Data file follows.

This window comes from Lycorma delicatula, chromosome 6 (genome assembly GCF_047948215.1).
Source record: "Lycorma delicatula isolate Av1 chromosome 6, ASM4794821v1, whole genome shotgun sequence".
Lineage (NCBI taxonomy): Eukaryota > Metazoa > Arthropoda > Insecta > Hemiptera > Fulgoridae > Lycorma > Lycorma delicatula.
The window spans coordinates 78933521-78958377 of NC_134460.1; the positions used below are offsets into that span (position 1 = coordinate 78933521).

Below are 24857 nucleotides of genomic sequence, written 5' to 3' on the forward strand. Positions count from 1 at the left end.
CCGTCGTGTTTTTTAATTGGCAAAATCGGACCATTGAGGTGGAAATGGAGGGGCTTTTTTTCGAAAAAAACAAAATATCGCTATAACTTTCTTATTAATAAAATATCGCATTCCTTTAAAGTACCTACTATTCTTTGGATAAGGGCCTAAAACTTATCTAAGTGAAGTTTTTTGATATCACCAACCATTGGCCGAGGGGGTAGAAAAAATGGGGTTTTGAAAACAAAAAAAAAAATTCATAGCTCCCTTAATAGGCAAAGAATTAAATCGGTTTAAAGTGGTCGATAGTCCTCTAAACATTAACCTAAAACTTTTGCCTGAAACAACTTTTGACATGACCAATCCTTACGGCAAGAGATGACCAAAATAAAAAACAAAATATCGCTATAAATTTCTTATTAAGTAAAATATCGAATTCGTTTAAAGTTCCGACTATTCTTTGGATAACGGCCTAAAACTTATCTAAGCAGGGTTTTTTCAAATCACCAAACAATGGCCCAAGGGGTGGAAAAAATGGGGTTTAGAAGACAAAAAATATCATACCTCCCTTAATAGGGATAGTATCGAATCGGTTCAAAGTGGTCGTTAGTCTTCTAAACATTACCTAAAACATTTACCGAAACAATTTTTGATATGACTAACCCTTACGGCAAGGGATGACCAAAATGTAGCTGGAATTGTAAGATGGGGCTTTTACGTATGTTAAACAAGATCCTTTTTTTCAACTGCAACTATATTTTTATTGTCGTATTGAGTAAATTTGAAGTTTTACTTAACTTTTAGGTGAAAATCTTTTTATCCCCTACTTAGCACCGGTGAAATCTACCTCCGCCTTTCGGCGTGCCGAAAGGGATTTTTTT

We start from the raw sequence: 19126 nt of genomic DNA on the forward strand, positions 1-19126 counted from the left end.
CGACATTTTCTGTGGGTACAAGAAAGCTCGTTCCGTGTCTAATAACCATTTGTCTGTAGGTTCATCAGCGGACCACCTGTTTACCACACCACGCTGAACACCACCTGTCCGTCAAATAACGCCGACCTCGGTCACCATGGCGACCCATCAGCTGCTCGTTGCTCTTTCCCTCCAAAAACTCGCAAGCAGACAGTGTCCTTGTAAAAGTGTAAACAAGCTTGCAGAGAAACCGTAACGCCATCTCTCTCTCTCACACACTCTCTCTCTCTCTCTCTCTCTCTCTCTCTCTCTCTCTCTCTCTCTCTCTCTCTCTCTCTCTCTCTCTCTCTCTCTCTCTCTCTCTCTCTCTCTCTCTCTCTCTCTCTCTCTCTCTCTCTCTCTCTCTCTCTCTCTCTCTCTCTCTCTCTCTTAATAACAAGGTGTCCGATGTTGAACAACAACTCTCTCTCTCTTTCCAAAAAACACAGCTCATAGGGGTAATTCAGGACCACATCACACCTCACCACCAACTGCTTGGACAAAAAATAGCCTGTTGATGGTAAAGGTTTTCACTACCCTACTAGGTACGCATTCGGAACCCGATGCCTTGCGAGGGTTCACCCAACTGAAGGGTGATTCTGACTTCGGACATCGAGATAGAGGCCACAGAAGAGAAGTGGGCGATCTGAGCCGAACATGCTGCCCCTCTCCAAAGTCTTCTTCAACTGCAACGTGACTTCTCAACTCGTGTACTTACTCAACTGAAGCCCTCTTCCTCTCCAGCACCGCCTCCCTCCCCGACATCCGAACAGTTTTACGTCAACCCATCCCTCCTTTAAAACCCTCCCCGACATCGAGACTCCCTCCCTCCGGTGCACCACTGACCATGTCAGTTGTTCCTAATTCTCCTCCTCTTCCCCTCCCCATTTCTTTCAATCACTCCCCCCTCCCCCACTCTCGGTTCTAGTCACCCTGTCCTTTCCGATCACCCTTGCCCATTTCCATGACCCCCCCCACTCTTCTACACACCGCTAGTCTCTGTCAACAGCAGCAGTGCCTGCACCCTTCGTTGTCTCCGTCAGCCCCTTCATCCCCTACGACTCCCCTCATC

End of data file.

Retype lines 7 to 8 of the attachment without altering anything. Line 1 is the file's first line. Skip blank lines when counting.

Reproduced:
We start from the raw sequence: 19126 nt of genomic DNA on the forward strand, positions 1-19126 counted from the left end.
CGACATTTTCTGTGGGTACAAGAAAGCTCGTTCCGTGTCTAATAACCATTTGTCTGTAGGTTCATCAGCGGACCACCTGTTTACCACACCACGCTGAACACCACCTGTCCGTCAAATAACGCCGACCTCGGTCACCATGGCGACCCATCAGCTGCTCGTTGCTCTTTCCCTCCAAAAACTCGCAAGCAGACAGTGTCCTTGTAAAAGTGTAAACAAGCTTGCAGAGAAACCGTAACGCCATCTCTCTCTCTCACACACTCTCTCTCTCTCTCTCTCTCTCTCTCTCTCTCTCTCTCTCTCTCTCTCTCTCTCTCTCTCTCTCTCTCTCTCTCTCTCTCTCTCTCTCTCTCTCTCTCTCTCTCTCTCTCTCTCTCTCTCTCTCTCTCTCTCTCTCTCTCTCTCTCTCTCTTAATAACAAGGTGTCCGATGTTGAACAACAACTCTCTCTCTCTTTCCAAAAAACACAGCTCATAGGGGTAATTCAGGACCACATCACACCTCACCACCAACTGCTTGGACAAAAAATAGCCTGTTGATGGTAAAGGTTTTCACTACCCTACTAGGTACGCATTCGGAACCCGATGCCTTGCGAGGGTTCACCCAACTGAAGGGTGATTCTGACTTCGGACATCGAGATAGAGGCCACAGAAGAGAAGTGGGCGATCTGAGCCGAACATGCTGCCCCTCTCCAAAGTCTTCTTCAACTGCAACGTGACTTCTCAACTCGTGTACTTACTCAACTGAAGCCCTCTTCCTCTCCAGCACCGCCTCCCTCCCCGACATCCGAACAGTTTTACGTCAACCCATCCCTCCTTTAAAACCCTCCCCGACATCGAGACTCCCTCCCTCCGGTGCACCACTGACCATGTCAGTTGTTCCTAATTCTCCTCCTCTTCCCCTCCCCATTTCTTTCAATCACTCCCCCCTCCCCCACTCTCGGTTCTAGTCACCCTGTCCTTTCCGATCACCCTTGCCCATTTCCATGACCCCCCCCACTCTTCTACACACCGCTAGTCTCTGTCAACAGCAGCAGTGCCTGCACCCTTCGTTGTCTCCGTCAGCCCCTTCATCCCCTACGACTCCCCTCATC